The differential, to be more precise the “differential gear”, is tasked with compensating for the differences in wheel speed on driven axles when cornering.
When driving round a bend, the wheels on an axle have to travel different lengths: the inner wheel travels a shorter path than the outer wheel. This means that the wheels turn at different speeds. The differential gear, also known as the differential, balances out this difference in speed and distributes the torque evenly on both drive wheels.
When there are road conditions which create differences in traction between the wheel travelling on the inside of the bend and the wheel on the outside, the wheel with the smaller coefficient of friction determines the transferable drive force for both wheels on a driven axle. This means that a wheel with lower friction – for example on loose ground or on ice – spins even at a low torque, and ensures that this low torque is also assigned to the other wheel. A so-called limited-slip differential provides help here.Differential gears in a bevel gear design are the most common. Function In the differential gear, which is located between both wheels on an axle, the torque is transferred to the crown gear via a bevel gear. The crown gear is fixed to a housing, the differential case.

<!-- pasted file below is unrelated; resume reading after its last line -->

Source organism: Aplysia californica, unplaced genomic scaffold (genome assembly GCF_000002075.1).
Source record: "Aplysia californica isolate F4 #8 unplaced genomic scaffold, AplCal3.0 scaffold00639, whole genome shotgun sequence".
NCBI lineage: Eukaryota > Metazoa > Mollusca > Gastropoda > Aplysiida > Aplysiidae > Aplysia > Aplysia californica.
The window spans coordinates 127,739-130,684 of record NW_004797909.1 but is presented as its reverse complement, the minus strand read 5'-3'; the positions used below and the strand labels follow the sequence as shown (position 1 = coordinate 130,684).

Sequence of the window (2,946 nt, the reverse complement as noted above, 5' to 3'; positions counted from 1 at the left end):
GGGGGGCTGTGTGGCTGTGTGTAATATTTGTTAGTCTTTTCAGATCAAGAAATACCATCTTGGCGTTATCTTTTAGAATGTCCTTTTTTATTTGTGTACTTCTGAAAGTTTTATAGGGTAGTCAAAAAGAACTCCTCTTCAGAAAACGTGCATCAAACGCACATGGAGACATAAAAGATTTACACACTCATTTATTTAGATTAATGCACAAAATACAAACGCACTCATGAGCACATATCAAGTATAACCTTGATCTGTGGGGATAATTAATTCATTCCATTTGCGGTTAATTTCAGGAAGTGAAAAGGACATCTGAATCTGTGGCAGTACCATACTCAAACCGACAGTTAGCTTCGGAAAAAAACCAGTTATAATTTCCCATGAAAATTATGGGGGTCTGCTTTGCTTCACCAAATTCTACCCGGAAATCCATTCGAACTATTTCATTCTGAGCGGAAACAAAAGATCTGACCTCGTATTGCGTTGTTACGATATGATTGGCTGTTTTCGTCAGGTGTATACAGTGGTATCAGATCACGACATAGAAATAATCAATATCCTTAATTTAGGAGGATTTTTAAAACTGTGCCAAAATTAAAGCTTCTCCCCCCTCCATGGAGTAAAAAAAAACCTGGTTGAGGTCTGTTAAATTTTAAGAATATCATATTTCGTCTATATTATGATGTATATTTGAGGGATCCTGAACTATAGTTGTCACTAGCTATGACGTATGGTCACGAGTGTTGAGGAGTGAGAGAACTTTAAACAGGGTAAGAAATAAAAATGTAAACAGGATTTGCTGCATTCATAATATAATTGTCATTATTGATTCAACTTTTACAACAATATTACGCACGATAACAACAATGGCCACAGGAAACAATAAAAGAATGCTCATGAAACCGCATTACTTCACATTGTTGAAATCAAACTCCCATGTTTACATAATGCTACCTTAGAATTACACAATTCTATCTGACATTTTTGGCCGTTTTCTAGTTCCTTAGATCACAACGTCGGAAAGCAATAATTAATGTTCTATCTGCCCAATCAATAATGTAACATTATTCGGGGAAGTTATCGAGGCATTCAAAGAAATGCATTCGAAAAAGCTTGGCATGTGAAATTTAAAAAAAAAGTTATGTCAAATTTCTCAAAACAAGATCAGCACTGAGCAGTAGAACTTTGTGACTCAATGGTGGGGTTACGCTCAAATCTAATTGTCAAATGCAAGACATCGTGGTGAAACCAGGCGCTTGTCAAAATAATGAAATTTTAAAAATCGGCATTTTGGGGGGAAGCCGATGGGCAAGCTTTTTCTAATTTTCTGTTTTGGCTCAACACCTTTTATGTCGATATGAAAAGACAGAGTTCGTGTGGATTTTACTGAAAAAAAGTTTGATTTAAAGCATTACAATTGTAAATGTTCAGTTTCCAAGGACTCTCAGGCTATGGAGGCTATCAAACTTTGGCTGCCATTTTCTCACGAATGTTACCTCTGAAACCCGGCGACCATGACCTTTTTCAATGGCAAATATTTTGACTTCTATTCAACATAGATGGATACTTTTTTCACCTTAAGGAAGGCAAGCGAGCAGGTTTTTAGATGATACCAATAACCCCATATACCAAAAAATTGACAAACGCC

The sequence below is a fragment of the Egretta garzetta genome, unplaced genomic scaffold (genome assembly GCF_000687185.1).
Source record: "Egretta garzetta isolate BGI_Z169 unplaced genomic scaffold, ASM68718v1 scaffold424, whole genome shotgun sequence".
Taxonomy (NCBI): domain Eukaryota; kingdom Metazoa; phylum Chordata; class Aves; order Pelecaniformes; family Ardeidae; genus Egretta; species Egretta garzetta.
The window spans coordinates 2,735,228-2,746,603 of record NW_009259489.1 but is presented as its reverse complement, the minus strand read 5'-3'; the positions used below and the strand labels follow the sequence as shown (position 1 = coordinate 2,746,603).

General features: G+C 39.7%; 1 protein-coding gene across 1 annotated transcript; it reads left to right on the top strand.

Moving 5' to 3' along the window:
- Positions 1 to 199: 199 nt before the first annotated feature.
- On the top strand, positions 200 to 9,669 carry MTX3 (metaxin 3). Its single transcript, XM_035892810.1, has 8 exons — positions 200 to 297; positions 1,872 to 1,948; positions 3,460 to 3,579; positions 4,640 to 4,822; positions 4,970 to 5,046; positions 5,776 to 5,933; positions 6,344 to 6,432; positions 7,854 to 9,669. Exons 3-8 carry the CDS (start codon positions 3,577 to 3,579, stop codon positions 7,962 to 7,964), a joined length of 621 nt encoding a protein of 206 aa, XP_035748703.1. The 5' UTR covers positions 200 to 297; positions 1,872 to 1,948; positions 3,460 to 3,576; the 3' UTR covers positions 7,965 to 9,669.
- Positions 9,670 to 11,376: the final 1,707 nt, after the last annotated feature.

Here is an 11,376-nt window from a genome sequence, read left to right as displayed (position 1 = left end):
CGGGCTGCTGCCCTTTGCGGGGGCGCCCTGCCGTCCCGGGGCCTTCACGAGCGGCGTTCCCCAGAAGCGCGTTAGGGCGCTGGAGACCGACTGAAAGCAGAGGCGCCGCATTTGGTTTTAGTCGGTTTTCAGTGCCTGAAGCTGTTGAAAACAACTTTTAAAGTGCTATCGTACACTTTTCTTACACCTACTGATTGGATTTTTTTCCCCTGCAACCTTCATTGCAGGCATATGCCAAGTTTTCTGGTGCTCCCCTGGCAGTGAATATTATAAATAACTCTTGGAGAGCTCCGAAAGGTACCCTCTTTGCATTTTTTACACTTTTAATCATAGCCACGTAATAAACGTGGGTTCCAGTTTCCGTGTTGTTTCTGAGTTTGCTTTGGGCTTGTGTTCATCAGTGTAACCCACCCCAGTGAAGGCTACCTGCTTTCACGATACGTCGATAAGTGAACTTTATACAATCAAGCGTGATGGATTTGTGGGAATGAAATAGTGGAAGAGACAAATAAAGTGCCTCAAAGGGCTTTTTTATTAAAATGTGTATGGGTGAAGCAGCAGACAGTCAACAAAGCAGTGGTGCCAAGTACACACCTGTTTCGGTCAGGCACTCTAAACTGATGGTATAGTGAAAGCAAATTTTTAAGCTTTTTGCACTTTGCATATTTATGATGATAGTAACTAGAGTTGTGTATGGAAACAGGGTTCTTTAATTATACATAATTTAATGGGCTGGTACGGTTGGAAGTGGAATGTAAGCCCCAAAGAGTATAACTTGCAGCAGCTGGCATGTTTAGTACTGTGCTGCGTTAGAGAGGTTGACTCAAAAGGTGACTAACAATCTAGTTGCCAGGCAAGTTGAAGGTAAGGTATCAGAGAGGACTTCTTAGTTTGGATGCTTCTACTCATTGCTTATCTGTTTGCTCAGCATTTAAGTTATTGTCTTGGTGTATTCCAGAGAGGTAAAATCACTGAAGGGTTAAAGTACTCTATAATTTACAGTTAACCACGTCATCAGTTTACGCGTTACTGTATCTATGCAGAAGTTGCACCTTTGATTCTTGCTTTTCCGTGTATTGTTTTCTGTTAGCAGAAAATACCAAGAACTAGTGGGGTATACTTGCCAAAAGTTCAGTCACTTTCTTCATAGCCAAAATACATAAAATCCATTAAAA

The differential pinion gears, which are mounted in the differential case so they can rotate, take both drive shaft pinions with them in their revolution and distribute the torque evenly on both drive wheels. This means that the differential pinion gears do not rotate about their own axis when driving straight ahead.
When cornering, the wheel on the inside of the bend turns more slowly than that on the outside of the bend. Due to the fact that the drive shaft of the wheel on the inside of the bend rotates more slowly, the differential pinion gears roll on the drive pinion gears. The amount that the drive pinion gear on the outside of the bend rotates faster is the same as the amount that the drive pinion gear on the inside of the bend rotates more slowly. When cornering, the differential pinion gears therefore balance out the difference in speed.
Doing without the differential gear would above all lead to considerable stresses and tyre slip in tight corners. Steering would also be considerably impeded.
Differential gears ensure lower tyre wear and a lower load on the drive shafts when cornering.
New types of differential gears save up to 70 percent in weight due to a new architecture, resulting in fuel savings. Lightweight differentials are a key element in innovative electromobility solutions, such as compact eAxles for hybrid vehicles.